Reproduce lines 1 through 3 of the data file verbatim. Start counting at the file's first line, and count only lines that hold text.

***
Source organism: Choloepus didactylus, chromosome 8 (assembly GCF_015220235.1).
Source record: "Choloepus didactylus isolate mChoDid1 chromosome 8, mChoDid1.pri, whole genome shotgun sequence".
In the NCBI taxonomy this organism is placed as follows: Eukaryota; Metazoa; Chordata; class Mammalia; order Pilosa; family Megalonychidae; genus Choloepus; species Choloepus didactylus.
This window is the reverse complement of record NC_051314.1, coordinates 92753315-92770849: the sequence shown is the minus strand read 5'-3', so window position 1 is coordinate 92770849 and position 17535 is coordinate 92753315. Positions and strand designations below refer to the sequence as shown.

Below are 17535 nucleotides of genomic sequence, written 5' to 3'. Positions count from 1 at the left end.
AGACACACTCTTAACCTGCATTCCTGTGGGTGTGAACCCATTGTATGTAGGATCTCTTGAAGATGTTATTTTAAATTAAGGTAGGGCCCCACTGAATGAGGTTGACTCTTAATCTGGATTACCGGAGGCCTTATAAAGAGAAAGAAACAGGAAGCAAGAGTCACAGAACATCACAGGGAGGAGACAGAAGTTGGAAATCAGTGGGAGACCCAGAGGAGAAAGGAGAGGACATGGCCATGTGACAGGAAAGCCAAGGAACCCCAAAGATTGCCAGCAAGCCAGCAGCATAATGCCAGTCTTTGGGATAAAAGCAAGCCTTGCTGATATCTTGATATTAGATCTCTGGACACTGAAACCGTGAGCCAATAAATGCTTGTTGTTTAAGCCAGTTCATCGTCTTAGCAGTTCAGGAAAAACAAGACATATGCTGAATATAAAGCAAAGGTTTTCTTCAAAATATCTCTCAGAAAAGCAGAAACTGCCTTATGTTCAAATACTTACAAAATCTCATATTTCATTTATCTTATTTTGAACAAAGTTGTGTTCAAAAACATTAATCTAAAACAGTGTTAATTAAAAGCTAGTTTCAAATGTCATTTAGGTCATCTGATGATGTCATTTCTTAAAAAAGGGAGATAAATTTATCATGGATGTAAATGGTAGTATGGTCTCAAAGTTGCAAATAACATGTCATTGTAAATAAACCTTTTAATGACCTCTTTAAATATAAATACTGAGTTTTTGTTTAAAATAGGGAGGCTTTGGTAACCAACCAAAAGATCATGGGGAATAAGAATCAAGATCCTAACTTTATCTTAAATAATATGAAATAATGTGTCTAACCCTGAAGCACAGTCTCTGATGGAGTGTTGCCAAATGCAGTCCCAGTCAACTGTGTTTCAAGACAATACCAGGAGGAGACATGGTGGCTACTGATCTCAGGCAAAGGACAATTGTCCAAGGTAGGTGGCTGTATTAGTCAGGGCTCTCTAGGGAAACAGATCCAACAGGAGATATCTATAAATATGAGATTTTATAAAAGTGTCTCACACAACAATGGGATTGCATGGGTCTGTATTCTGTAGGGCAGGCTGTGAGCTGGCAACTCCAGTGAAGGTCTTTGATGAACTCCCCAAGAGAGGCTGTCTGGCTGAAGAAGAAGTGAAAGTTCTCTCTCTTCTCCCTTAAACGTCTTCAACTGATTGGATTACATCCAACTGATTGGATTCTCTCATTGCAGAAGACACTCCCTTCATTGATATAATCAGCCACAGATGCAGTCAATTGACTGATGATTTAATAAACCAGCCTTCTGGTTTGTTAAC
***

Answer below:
Source organism: Choloepus didactylus, chromosome 8 (assembly GCF_015220235.1).
Source record: "Choloepus didactylus isolate mChoDid1 chromosome 8, mChoDid1.pri, whole genome shotgun sequence".
In the NCBI taxonomy this organism is placed as follows: Eukaryota; Metazoa; Chordata; class Mammalia; order Pilosa; family Megalonychidae; genus Choloepus; species Choloepus didactylus.